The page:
not sure I really know what 'content' actually 
*is*, if you see what I mean. I presume you mean 
something like the appropriate semantic 
constraint on possible interpretations, however 
that is specified (or maybe independently of how 
it is.) Except of course that if were to take 
this seriously, then it would obviously be the 
case that the ontology *is* part of the content.    (017)

The only way I can see that this whole discussion 
makes sense is that you are appealing to a 
pre-theoretic notion of 'subject matter' or maybe 
'content' which is prior to the model theoretic 
analysis. I guess I simply don't share this 
intuition and so have no way to respond to it.    (018)

>  Ontological engineering has taken hold in part because 
>people have exceedingly strong intuitions about *what there is*, what 
>they talk about, in their various domains.  If I ask a seasoned 
>administrator about the things they talk about vis-a-vis faculty and 
>admin structure at Texas A&M, your ontology itself will not be among 
>those things; once again, the content of your ontology will be.    (019)

Hmm, that depends a lot on the particular 
administrator, I venture to guess. But in any 
case, judgements like this are very tricky. 
Domain experts themselves often have rather poor 
models of their own expertise.    (020)

>  I 
>think that is an intuition worth preserving, and I don't find it in 
>the least bit "pre-Web".  What would be pre-Web is to fail to realize 
>that one can exploit open networks to incorporate remote content like 
>your ontology into one's own ontology, with all the attendant 
>practical and semantic benefits.    (021)

I think it runs deeper than this. If B includes 
'import A' then there is a link from B to A. If 
we read this as 'endorses' (as I suggested a 
while ago, though its not really my idea) the 
global structure of these links to identify 
popularly endorsed ontologies, or for more 
sophisticated purposes. I believe Swoogle is 
already doing this. The global structure of links 
then becomes a source of information in its own 
right, and is more than just a kind of footpaths 
worn by Web traffic. Web mavens get very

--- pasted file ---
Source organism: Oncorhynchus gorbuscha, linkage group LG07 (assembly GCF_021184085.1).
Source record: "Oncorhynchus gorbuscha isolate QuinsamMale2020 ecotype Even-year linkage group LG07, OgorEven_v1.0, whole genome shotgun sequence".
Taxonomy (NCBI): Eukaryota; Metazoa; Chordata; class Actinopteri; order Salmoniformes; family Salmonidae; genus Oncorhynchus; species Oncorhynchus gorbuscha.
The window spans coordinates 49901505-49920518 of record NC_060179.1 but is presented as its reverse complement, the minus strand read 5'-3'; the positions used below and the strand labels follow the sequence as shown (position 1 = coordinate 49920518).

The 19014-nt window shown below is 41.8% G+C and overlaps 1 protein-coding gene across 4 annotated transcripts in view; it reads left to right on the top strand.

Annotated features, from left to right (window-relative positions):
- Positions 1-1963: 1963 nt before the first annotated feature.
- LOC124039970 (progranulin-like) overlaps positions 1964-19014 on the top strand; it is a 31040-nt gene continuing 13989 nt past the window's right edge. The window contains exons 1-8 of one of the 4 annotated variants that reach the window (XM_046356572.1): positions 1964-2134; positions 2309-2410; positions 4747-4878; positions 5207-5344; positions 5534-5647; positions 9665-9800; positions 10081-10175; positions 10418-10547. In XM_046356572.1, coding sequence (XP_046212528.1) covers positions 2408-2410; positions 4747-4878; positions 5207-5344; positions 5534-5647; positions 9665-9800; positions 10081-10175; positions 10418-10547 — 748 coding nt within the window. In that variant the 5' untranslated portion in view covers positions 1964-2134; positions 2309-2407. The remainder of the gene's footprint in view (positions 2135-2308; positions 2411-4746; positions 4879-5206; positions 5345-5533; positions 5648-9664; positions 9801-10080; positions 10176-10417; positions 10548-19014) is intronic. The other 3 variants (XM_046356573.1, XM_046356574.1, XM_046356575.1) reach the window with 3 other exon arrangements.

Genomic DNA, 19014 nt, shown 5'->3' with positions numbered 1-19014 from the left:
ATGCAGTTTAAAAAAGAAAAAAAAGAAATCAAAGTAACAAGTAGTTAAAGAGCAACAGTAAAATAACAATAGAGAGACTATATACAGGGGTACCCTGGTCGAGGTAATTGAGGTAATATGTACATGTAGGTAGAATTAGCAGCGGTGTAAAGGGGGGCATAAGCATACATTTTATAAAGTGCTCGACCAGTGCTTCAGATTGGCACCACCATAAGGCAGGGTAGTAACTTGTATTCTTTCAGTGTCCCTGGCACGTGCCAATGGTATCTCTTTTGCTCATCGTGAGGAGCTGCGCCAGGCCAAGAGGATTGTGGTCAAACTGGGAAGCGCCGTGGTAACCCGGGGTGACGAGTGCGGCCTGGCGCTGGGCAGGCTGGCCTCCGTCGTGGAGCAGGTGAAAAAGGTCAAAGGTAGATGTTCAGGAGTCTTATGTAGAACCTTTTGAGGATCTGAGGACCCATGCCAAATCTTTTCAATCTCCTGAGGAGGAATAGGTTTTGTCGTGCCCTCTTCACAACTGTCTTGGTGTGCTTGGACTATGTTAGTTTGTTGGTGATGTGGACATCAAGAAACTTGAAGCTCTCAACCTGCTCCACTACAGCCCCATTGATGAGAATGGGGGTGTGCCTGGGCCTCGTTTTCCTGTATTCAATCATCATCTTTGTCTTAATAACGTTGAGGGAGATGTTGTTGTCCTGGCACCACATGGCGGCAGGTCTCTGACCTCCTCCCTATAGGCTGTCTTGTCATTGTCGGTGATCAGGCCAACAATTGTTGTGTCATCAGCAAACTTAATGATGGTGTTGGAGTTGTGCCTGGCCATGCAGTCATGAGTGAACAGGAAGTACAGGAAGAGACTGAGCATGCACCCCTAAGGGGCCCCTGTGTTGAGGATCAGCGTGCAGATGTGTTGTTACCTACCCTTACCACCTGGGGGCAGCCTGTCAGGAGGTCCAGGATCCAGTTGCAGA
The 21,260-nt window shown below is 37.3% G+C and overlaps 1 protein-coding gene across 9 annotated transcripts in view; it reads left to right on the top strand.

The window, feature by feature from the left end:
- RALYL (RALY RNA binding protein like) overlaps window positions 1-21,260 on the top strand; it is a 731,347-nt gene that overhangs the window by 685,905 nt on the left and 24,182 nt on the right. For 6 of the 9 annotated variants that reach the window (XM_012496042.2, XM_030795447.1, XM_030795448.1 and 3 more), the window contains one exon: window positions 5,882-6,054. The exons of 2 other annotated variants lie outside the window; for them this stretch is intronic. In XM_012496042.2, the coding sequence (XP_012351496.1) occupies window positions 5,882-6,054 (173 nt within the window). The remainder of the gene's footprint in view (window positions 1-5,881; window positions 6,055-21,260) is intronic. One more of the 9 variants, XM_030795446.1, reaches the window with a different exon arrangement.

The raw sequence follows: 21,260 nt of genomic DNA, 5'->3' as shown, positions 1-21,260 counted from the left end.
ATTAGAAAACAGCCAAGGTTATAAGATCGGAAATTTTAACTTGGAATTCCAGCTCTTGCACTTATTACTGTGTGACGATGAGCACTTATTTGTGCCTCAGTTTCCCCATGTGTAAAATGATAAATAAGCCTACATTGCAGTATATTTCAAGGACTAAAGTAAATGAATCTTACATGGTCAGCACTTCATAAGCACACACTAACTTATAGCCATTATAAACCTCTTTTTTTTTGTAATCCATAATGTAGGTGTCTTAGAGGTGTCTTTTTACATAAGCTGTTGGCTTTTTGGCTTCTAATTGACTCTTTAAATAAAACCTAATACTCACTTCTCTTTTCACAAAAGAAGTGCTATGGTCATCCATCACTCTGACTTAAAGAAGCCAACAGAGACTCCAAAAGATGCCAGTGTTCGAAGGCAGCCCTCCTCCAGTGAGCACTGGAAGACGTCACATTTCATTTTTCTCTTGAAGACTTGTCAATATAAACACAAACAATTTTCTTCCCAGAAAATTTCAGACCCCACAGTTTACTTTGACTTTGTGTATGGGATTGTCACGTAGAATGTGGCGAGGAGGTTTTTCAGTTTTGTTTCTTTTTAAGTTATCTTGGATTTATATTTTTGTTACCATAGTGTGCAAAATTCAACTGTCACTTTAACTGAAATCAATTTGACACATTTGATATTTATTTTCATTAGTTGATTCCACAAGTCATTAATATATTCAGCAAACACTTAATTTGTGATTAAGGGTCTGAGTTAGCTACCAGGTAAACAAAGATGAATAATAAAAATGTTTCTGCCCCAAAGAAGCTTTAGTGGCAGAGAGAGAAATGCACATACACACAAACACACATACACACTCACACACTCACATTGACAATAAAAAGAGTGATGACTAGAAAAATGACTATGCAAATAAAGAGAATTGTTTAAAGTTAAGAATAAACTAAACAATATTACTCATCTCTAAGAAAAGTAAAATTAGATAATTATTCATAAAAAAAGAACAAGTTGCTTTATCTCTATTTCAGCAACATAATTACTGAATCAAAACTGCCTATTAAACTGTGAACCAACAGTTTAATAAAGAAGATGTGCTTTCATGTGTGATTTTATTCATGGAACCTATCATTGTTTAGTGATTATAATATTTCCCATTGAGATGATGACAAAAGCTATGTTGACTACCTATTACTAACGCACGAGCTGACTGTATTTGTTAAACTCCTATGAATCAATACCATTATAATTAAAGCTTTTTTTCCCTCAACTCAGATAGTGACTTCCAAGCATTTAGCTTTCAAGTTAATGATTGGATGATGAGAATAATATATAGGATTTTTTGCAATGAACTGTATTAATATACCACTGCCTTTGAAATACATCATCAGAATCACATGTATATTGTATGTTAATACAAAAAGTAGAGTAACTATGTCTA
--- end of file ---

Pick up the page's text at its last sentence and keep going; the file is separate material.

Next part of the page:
energetic about the Web not just being a huge 
collection of linked documents, but something 
more.    (022)

>   But I frankly think that it will 
>likely lead to confusion on the part of ordinary users to say that, 
>anytime a remote ontology is imported the ontology itself, rather 
>than its content,    (023)

I don't say RATHER THAN, I say IN ADDITION TO.    (024)

>  suddenly (and entirely accidentally)    (025)

accidentally?!!? Damn it, what could be less 
accidental? You put into your ontology an 
explicit reference to the other ontology, by 
USING its NAME. If this was an accident, you 
really should be more careful. :-)    (026)

>elevated to a fully-fledged element of my domain.
>>>  But really, we're simply involved in a quibble here.  The 
>>>  important (?) thing is to have a consistent understanding of what 
>>>  an formal ontology is.
>>  But I think it is a very important quibble. The fact that imports 
>>  statements are genuine assertions, not some kind of 'markup 
>>  metalevel' that can be handily ignored to protect the innocent 
>>  intuitions, is not merely a quibble: it is central to the SWeb 
>>  vision. So, I insist, imports statements *are* part of a formal 
>>  ontology.
>I am of course as enthusiastic about that vision as anybody.  And you 
>are transmogrifying my argument into a strawman if you characterize 
>me as saying that imports statements are not genuine assertions and 
>can be "handily ignored".  I am only saying that there is a 
>distinction that merits preservation between an ontology and its 
>content    (027)

Of course there is such a distinction, I have 
never denied it, though see above for worries.    (028)

>, just as there is a distinction between names and things 
>named -- I'd be *perfectly happy* with a definition of "formal 
>ontology" that includes the imports statements; and in fact, upon 
>reflection, I find myself rather persuaded that we should so define 
>them, given the OWL precedent.  I would simply argue that there 
>should also be recognized something like "the logical theory of O" 
>for a given ontology O, which comprises the DOMAIN axioms found 
>directly in O together (recursively) with all those domain and upper-
>level axioms that are pulled into O by imports statements.    (029)

Well, first you tell me what counts as a "domain 
axiom". Suppose for example we have an 
IKRIS-style structural bridging ontology which 
mostly comprises axioms which state equivalences 
between different notational styles for temporal 
information. Are these domain axioms? What if you 
import an IKL-style theory of lists, in order to 
make sense of some axioms translated from OWL 
which use RDF-style collection vocabulary to 
encode n-ary relations in binary OWL: is this all 
domain axioms?    (030)

Pat    (031)

>   If I'm 
>entirely alone here, fine, but I really do think this is important.